Guard those precious LinkedIn connections! My take on the scathing emails from Kelly Blazek.

Cleveland job seekers and recent graduates have spent the day discussing the terribly rude and self-centered email that Kelly Blazek, head of the Cleveland Job Bank, sent to an innocent and, from what I read, hardworking young professional and job seeker.

As a recent college graduate and a former job seeker myself, I feel it’s important to discuss Kelly’s response to the individual who requested her help because I fear her attitude is indicative of how many C-level professionals from other generations view  my generation. In particular, I’d like to discuss her “I love the sense of entitlement in your generation” comment.

First of all, what ambitious and educated person doesn’t have a sense of entitlement? After all, we were all told when we were little that if we studied hard and got into a good university, we could live a comfortable life and support ourselves. Keyword here? Support ourselves. Instead, upon graduation, we entered a world where the economy was bad, jobs were hard to come by and student loan debt was larger than ever before. Despite this, we worked unpaid internships, did volunteer work and tried to better ourselves in hopes of standing out from the many job applicants out there.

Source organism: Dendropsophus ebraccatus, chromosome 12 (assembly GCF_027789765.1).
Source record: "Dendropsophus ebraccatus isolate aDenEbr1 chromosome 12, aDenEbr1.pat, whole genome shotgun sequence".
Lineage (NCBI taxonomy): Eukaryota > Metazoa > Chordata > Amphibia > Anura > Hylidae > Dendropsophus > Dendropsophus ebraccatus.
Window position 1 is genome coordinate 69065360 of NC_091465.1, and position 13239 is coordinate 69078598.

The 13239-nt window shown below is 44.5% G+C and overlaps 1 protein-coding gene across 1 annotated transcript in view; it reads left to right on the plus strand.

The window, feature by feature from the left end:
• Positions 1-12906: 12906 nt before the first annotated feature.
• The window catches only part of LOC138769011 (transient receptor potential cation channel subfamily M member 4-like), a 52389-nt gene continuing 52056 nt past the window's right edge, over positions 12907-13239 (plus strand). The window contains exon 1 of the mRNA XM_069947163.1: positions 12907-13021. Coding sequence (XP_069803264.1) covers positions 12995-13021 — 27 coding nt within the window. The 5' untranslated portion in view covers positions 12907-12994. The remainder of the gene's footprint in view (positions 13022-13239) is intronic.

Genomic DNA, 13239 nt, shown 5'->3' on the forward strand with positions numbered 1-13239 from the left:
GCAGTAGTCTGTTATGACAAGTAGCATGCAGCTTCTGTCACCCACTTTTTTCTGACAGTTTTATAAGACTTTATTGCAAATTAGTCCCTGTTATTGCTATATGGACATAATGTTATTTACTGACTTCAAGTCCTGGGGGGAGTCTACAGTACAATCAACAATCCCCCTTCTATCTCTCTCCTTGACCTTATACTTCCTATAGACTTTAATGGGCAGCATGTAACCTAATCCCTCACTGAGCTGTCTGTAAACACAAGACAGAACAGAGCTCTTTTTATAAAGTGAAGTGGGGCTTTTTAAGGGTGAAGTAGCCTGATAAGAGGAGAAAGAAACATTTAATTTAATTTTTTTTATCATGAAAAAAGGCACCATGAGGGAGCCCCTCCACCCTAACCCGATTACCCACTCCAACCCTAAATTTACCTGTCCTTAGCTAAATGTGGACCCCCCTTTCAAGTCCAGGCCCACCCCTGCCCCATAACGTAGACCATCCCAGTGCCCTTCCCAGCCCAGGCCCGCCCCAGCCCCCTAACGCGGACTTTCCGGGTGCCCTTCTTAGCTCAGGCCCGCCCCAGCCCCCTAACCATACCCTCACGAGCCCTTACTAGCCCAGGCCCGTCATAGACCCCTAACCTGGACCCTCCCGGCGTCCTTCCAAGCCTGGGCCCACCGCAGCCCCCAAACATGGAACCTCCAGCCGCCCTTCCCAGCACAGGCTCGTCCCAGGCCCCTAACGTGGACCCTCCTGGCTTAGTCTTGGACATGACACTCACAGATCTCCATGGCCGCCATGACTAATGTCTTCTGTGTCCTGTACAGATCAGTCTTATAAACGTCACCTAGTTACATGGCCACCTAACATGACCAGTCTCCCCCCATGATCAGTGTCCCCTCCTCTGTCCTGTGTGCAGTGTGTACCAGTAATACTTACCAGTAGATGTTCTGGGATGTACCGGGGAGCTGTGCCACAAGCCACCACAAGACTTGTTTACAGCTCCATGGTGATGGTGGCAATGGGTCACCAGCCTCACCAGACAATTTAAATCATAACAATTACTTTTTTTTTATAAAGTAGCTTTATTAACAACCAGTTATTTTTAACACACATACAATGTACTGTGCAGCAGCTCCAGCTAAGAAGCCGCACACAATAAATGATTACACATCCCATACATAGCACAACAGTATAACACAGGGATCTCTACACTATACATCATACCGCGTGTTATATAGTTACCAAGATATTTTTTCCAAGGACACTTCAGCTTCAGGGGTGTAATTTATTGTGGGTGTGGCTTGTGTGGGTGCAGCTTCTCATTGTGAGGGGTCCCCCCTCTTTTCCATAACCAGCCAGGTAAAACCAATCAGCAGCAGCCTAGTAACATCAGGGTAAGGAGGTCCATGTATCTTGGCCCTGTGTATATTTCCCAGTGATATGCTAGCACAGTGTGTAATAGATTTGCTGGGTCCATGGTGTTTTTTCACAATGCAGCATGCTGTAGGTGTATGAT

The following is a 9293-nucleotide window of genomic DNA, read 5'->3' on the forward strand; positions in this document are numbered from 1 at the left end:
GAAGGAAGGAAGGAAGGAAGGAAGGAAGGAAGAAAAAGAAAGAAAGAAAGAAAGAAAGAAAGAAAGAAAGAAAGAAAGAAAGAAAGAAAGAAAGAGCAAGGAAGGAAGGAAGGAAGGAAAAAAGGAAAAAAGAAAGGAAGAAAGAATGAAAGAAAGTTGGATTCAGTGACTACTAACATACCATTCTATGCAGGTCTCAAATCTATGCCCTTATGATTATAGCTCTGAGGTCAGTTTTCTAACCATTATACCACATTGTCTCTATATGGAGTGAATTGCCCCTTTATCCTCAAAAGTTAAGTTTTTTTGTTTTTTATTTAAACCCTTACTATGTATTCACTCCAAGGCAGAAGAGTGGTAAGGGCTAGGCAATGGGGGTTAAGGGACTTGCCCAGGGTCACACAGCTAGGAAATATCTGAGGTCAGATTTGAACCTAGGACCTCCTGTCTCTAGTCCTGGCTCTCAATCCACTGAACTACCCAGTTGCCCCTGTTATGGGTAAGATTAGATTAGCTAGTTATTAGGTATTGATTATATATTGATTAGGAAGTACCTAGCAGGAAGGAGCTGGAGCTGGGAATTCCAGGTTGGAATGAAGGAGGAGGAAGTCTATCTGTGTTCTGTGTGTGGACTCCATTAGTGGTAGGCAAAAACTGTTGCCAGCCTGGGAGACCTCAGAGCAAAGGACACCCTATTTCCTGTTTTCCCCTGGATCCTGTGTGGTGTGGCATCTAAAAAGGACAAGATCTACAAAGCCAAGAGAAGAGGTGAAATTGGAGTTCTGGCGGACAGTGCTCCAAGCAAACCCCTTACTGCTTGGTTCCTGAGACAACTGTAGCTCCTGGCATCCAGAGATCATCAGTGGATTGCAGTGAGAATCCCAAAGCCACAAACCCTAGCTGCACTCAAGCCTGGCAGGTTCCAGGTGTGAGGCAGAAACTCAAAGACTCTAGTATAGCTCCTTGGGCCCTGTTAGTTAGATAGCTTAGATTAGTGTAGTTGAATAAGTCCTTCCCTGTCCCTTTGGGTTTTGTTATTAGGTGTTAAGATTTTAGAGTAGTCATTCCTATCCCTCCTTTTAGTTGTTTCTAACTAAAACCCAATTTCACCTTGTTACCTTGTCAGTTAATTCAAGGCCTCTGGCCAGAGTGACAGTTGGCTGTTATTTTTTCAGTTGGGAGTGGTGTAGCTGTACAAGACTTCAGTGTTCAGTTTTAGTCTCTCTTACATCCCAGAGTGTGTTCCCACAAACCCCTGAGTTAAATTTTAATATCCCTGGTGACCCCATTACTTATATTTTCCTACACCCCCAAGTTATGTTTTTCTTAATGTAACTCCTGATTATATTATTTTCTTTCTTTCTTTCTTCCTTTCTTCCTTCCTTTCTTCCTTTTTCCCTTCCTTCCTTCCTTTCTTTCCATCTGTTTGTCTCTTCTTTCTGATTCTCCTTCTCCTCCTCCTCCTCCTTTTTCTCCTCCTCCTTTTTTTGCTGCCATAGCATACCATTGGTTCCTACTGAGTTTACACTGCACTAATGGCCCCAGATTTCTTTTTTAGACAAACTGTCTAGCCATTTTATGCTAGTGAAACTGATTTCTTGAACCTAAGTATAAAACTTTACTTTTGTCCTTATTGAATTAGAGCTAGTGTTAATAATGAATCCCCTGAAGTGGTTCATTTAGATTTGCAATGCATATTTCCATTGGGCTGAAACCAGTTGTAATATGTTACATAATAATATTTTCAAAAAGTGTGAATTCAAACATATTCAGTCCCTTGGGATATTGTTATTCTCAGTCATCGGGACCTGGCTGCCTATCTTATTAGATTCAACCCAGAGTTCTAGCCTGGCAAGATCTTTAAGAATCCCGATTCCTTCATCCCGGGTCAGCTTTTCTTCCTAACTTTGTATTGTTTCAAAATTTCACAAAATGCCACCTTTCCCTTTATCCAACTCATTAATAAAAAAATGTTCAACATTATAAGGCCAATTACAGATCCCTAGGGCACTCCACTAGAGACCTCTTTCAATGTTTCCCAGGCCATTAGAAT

So, why wouldn’t we feel kind of entitled to at least have a job that could help us support ourselves? Is that asking too much?